FORT MYERS, FLA. – The Twins are working to sign some of their young players to multiyear contracts and could announce some of those deals by the end of the week.
The contracts are a sign that the club is encouraged with the development of a young core and is willing to offer players some security while avoiding their arbitration-eligible seasons, during which their salaries could increase exponentially.
Twins pitchers and catchers report to training camp Wednesday.
Chief Baseball Officer Derek Falvey, speaking as a group of players finished informal workouts on Monday at the CenturyLink Sports Complex, would not be specific about who the Twins are eyeing for multiyear deals. But it’s not hard to imagine that two of their targets could be outfielder Eddie Rosario and righthander Jose Berrios.
Rosario, 27, has posted back-to-back seasons of more than .800 OPS (on base-plus-slugging percentage). He led the Twins with 24 homers and 77 RBI last season while batting .288 and ranked fifth among left fielders in defensive runs saved.
Berrios, 24, was 12-11 with a 3.84 ERA last season and was named an All-Star for the first time. He struck out 202 batters, the first Twins pitcher to reach 200 strikeouts in a season since Francisco Liriano in 2010.
“The goal for us has been to talk about potential opportunities should they present themselves,” Falvey said. “We have talked about those things, and we’re hopeful we get to a place where those conversations with some of those players come to completion.
“We have talked about this young core. We still believe in it and we think it is a group that can propel us forward. Having those guys under control for longer than what they presently are would be a good thing, in our minds.”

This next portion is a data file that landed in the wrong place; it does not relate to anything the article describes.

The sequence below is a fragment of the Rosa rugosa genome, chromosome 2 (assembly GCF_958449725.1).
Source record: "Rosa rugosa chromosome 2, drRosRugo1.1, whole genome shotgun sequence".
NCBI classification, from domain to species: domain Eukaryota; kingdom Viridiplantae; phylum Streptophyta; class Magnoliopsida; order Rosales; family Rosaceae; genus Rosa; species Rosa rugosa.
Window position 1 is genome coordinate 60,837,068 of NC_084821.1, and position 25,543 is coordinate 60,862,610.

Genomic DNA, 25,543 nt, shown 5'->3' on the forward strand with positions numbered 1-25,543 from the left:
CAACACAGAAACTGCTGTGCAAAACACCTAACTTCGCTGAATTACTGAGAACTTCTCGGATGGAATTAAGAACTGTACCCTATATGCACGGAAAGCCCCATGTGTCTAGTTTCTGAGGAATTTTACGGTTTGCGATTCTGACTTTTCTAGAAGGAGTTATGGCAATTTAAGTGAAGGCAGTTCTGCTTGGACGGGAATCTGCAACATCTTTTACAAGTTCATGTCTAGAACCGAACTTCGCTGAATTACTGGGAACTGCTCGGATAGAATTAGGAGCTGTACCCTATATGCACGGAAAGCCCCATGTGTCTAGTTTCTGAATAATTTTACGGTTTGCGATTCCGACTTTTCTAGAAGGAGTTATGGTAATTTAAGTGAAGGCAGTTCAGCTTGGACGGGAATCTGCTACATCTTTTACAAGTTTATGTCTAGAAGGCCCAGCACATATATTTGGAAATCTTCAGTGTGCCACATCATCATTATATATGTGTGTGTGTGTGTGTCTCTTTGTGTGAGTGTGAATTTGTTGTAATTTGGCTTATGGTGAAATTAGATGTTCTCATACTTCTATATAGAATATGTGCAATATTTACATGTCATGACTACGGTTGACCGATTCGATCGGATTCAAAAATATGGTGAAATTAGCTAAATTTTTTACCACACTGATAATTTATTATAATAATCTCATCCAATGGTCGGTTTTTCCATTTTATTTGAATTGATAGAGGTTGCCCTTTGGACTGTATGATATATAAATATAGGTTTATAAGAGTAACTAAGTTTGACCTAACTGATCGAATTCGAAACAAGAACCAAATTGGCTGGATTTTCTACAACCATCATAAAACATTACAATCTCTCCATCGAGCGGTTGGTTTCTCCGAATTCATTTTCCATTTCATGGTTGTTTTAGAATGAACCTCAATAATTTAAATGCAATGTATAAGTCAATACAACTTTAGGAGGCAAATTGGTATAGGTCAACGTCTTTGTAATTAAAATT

Infielder Jorge Polanco, lefthander Taylor Rogers and outfielder Max Kepler also could be among players the Twins are eyeing for multiyear deals either now or in the near future.
And righthander Kyle Gibson, the veteran of the group at age 31, could be approached by the Twins after agreeing to an $8.125 million deal for 2019 to avoid arbitration. Without a contract extension, Gibson will become a free agent after the season.
Indications are the team will take a wait-and-see approach with third baseman Miguel Sano and outfielder Byron Buxton. Both players are attempting to bounce back from 2018 seasons in which they battled injuries and underperformed. Both spent the offseason focusing on conditioning, for different reasons: Sano dropped 25 pounds in an effort to get into better shape, while Buxton added 20 pounds to help deal with the pounding he takes in center field.
Sano and Buxton are potential cornerstones if they show the form that made them top prospects in recent seasons.
With a 2019 payroll projected at slightly less than $100 million — and with the only money current on the books for 2020 a $300,000 buyout for Nelson Cruz — the Twins certainly have the means to proactively sign their players to new deals. These would be the first multiyear contracts they have given to homegrown players since signing Brian Dozier to a four-year, $20 million deal before the 2015 season and Glen Perkins to a three-year, $10.3 million deal before the 2013 season.
“It’s helpful to know you are going to be able to plan out a number of years with a lot of young players,” Falvey said. “While we don’t have commitments in terms of free-agent dollars right now, we certainly feel we have a lot of players under control who are going to be through arbitration and otherwise, still controlled.”
Falvey joined the Twins before the 2017 season from Cleveland, where in the 1990s then-Indians executive John Hart began the trend of locking up promising young players through their arbitration seasons. The rest of the league followed suit as Hart’s successors in Cleveland — Mark Shapiro and Chris Antonetti — continued the practice. Falvey worked under Shapiro and Antonetti before joining the Twins.
And Falvey, later this week, is expected to culminate several weeks of discussions with a few signings. The Twins approached some of the same players last year about long-term deals but were unable to gain any traction. That doesn’t appear to be the case this time around.
“Any time you talk about long-term extensions during arbitration, or even before, there’s that dialogue that comes up naturally,” Falvey said. “I would say that typically these things, while some of them happen during the winter, a lot of them happen around spring training time. I would hope that we would have some of that here, too.”